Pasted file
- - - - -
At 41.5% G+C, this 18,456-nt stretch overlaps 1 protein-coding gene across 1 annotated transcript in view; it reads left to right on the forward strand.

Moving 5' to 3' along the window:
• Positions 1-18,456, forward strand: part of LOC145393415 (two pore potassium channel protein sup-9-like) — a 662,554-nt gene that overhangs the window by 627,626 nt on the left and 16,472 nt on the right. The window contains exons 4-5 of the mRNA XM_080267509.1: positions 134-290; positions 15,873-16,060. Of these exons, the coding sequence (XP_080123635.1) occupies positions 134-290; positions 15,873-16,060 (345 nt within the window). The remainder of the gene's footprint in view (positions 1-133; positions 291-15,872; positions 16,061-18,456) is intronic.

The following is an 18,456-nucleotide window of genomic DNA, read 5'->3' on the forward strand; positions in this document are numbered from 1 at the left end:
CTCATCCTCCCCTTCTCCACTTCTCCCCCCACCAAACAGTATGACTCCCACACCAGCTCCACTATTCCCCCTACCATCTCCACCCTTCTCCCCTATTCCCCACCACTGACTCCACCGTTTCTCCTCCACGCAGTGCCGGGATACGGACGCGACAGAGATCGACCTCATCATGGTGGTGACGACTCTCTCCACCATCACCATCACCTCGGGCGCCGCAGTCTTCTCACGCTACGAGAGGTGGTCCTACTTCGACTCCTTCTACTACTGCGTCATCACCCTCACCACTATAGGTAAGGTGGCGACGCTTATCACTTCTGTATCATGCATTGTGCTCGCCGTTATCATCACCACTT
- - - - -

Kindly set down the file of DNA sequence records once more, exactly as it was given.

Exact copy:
At 41.5% G+C, this 18,456-nt stretch overlaps 1 protein-coding gene across 1 annotated transcript in view; it reads left to right on the forward strand.

Moving 5' to 3' along the window:
• Positions 1-18,456, forward strand: part of LOC145393415 (two pore potassium channel protein sup-9-like) — a 662,554-nt gene that overhangs the window by 627,626 nt on the left and 16,472 nt on the right. The window contains exons 4-5 of the mRNA XM_080267509.1: positions 134-290; positions 15,873-16,060. Of these exons, the coding sequence (XP_080123635.1) occupies positions 134-290; positions 15,873-16,060 (345 nt within the window). The remainder of the gene's footprint in view (positions 1-133; positions 291-15,872; positions 16,061-18,456) is intronic.

The following is an 18,456-nucleotide window of genomic DNA, read 5'->3' on the forward strand; positions in this document are numbered from 1 at the left end:
CTCATCCTCCCCTTCTCCACTTCTCCCCCCACCAAACAGTATGACTCCCACACCAGCTCCACTATTCCCCCTACCATCTCCACCCTTCTCCCCTATTCCCCACCACTGACTCCACCGTTTCTCCTCCACGCAGTGCCGGGATACGGACGCGACAGAGATCGACCTCATCATGGTGGTGACGACTCTCTCCACCATCACCATCACCTCGGGCGCCGCAGTCTTCTCACGCTACGAGAGGTGGTCCTACTTCGACTCCTTCTACTACTGCGTCATCACCCTCACCACTATAGGTAAGGTGGCGACGCTTATCACTTCTGTATCATGCATTGTGCTCGCCGTTATCATCACCACTT